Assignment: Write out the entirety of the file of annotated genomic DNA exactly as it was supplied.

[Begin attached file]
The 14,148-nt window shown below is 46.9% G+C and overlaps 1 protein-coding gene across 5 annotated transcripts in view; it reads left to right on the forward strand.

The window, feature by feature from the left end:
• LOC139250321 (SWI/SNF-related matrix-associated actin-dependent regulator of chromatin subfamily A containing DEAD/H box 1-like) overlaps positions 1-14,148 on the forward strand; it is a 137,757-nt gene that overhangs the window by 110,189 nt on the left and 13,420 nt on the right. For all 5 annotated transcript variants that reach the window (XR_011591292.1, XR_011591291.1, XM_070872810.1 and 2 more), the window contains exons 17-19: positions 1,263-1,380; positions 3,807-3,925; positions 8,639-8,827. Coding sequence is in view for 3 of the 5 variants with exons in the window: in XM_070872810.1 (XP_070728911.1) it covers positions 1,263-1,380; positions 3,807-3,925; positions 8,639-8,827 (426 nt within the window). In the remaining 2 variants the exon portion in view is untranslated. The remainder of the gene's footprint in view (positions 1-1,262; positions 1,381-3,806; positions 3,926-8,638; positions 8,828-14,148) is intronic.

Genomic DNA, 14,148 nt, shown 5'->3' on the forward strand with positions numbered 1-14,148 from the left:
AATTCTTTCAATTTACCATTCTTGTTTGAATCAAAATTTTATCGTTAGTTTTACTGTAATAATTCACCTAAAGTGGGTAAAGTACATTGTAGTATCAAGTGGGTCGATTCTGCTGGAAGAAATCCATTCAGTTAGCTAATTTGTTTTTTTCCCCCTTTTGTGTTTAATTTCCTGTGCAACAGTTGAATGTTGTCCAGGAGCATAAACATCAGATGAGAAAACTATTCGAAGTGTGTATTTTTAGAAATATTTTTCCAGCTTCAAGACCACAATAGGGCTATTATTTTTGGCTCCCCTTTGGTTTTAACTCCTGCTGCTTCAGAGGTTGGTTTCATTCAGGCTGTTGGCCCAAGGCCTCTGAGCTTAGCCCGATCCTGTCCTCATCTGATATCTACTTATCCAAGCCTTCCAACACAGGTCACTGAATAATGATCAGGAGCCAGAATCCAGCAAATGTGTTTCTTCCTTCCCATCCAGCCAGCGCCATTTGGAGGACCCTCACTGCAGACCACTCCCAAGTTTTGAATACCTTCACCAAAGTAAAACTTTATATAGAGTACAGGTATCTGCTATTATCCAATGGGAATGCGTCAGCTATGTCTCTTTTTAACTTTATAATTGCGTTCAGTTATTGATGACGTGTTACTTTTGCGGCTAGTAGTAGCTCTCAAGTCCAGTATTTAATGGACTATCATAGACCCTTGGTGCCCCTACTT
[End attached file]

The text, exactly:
The 14,148-nt window shown below is 46.9% G+C and overlaps 1 protein-coding gene across 5 annotated transcripts in view; it reads left to right on the forward strand.

The window, feature by feature from the left end:
• LOC139250321 (SWI/SNF-related matrix-associated actin-dependent regulator of chromatin subfamily A containing DEAD/H box 1-like) overlaps positions 1-14,148 on the forward strand; it is a 137,757-nt gene that overhangs the window by 110,189 nt on the left and 13,420 nt on the right. For all 5 annotated transcript variants that reach the window (XR_011591292.1, XR_011591291.1, XM_070872810.1 and 2 more), the window contains exons 17-19: positions 1,263-1,380; positions 3,807-3,925; positions 8,639-8,827. Coding sequence is in view for 3 of the 5 variants with exons in the window: in XM_070872810.1 (XP_070728911.1) it covers positions 1,263-1,380; positions 3,807-3,925; positions 8,639-8,827 (426 nt within the window). In the remaining 2 variants the exon portion in view is untranslated. The remainder of the gene's footprint in view (positions 1-1,262; positions 1,381-3,806; positions 3,926-8,638; positions 8,828-14,148) is intronic.

Genomic DNA, 14,148 nt, shown 5'->3' on the forward strand with positions numbered 1-14,148 from the left:
AATTCTTTCAATTTACCATTCTTGTTTGAATCAAAATTTTATCGTTAGTTTTACTGTAATAATTCACCTAAAGTGGGTAAAGTACATTGTAGTATCAAGTGGGTCGATTCTGCTGGAAGAAATCCATTCAGTTAGCTAATTTGTTTTTTTCCCCCTTTTGTGTTTAATTTCCTGTGCAACAGTTGAATGTTGTCCAGGAGCATAAACATCAGATGAGAAAACTATTCGAAGTGTGTATTTTTAGAAATATTTTTCCAGCTTCAAGACCACAATAGGGCTATTATTTTTGGCTCCCCTTTGGTTTTAACTCCTGCTGCTTCAGAGGTTGGTTTCATTCAGGCTGTTGGCCCAAGGCCTCTGAGCTTAGCCCGATCCTGTCCTCATCTGATATCTACTTATCCAAGCCTTCCAACACAGGTCACTGAATAATGATCAGGAGCCAGAATCCAGCAAATGTGTTTCTTCCTTCCCATCCAGCCAGCGCCATTTGGAGGACCCTCACTGCAGACCACTCCCAAGTTTTGAATACCTTCACCAAAGTAAAACTTTATATAGAGTACAGGTATCTGCTATTATCCAATGGGAATGCGTCAGCTATGTCTCTTTTTAACTTTATAATTGCGTTCAGTTATTGATGACGTGTTACTTTTGCGGCTAGTAGTAGCTCTCAAGTCCAGTATTTAATGGACTATCATAGACCCTTGGTGCCCCTACTT